Just curious,. I’ve seen that term but never understood what it means.
It means a rim with safety humps -which has become the standard many years ago
IIRC, this reference goes back to the '50s, when Chrysler featured safety rims and most other mfrs did not. Those rims made it somewhat less likely for the tire to become detached from the rim in the event of a flat.
Safety rims may be an advantage for people who insist on ignoring their tires and run around with very low air pressure. Even then, the safety rim should only come into play if you try to run flat with no pressure. The safety rim is designed to hold the tire bead in place on the rim in the absence of pressure. With normal pressure in a tubeless tire, a standard rim (not safety rim) will hold the tire securely. So you need not worry about this, as long as you maintain reasonable tire pressure, and don’t try to run any distance on a flat tire.
Safety rims are intended to keep a tire on the rim for a while if run with very low air pressure, so you might have a chance to drive it a little way on a nearly flat tire to get service help. There was an auto safety series show on TV some years ago demonstrating that a car might be driven up to 5 miles at 5-mph on a flat tire (if you have enough patience to stay slow). The totally flat tire will eventually come loose from the rim even with a safety rim. Having a tube inside will make no difference if it goes to zero air pressure.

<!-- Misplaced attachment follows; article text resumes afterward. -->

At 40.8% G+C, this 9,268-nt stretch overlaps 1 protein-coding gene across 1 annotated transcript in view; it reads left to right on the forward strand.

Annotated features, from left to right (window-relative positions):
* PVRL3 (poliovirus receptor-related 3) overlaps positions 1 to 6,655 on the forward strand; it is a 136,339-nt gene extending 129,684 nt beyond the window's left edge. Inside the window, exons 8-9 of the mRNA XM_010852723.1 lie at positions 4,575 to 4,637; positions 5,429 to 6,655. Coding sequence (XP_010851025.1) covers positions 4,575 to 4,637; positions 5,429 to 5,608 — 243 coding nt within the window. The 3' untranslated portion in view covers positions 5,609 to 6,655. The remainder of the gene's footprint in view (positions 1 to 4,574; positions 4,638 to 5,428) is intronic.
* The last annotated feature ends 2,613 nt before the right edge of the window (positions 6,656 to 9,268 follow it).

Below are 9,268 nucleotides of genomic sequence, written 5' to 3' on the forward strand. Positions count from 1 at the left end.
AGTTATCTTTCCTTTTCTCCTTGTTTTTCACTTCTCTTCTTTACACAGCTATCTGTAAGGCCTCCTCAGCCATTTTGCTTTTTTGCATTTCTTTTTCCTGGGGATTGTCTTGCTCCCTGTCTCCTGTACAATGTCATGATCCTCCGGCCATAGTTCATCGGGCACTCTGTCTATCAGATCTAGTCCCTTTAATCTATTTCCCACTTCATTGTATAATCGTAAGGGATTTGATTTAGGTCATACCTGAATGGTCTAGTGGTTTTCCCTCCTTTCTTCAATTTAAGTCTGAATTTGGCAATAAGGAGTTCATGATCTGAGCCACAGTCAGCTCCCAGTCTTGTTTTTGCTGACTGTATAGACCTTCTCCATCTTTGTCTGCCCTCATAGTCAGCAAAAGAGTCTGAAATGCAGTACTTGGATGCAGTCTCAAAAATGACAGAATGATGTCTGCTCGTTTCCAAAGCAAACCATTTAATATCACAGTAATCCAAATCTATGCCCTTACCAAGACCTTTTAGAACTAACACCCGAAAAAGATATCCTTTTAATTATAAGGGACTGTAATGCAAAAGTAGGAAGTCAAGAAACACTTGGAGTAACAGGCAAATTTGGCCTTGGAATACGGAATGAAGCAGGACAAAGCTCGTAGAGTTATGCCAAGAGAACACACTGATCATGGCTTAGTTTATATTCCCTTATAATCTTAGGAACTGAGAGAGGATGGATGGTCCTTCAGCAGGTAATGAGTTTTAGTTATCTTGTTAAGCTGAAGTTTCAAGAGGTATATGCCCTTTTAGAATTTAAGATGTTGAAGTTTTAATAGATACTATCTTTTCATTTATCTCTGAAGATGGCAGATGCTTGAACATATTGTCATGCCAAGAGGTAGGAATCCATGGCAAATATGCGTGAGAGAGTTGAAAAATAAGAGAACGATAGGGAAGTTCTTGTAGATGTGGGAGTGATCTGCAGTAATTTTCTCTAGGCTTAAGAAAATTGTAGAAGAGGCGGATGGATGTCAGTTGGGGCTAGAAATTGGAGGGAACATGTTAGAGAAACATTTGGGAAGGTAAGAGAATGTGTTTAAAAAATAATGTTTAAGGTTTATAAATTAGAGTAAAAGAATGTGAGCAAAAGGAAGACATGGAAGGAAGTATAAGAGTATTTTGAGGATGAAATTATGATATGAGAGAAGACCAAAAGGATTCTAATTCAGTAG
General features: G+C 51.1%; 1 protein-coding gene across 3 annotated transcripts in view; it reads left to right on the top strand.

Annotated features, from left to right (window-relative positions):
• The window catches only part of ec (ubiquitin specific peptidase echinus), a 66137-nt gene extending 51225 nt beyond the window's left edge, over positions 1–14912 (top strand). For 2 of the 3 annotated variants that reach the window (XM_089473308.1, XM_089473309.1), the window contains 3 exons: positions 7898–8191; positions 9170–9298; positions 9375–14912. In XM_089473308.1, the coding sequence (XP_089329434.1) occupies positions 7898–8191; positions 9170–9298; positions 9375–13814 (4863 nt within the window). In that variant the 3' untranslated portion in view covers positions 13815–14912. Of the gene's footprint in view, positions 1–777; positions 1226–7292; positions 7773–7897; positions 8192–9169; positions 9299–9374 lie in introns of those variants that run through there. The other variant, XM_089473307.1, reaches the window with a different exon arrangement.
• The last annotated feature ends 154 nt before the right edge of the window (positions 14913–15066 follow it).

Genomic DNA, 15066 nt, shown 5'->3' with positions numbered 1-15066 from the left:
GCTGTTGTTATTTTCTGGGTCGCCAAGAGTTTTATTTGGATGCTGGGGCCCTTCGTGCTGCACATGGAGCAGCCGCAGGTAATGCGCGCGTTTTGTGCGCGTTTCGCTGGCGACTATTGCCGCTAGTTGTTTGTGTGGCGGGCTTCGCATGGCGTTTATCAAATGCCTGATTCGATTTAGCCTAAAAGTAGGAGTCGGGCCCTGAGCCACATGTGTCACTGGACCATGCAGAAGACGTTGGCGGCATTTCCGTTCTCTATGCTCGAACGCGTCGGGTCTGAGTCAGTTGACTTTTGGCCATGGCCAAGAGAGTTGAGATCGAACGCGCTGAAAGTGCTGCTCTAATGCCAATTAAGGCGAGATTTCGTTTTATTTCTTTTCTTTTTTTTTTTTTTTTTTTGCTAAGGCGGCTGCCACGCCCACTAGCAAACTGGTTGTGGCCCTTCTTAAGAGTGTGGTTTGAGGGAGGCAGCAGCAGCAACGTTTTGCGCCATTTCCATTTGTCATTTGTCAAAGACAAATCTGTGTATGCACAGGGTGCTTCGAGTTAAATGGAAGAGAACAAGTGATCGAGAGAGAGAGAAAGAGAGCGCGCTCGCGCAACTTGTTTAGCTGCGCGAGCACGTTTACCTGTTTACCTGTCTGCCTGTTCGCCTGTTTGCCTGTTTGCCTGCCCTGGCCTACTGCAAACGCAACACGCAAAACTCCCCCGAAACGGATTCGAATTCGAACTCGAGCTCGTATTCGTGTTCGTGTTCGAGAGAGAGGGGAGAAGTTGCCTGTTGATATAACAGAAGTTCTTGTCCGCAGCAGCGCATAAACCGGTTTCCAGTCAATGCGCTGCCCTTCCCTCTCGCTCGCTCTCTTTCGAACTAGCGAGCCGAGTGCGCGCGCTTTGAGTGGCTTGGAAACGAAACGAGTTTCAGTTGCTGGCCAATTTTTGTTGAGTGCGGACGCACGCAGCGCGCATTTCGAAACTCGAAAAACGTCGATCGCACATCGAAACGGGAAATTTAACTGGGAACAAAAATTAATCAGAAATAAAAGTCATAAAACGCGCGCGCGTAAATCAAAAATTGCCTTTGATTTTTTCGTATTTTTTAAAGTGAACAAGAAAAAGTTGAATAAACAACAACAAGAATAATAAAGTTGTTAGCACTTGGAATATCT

No safety rim
Stolen from http://mgaguru.com/mgtech/wheels/wl106.htm
Good info. I was guessing it might have to do with preventing the rim from exploding if you overfill the tire, so I was all wet on that idea. So it is to help keep the tire on the rim if it is underinflated? I can see that. But I can’t see much difference between those two photos above. Are the humps that hold the tire on the horizontal or vertical surfaces? I see a sort of indentation on the vertical surface in the lower photo, is that what you mean?
It in my best guess is the concave area on the vertical part of the rim near the horizontal part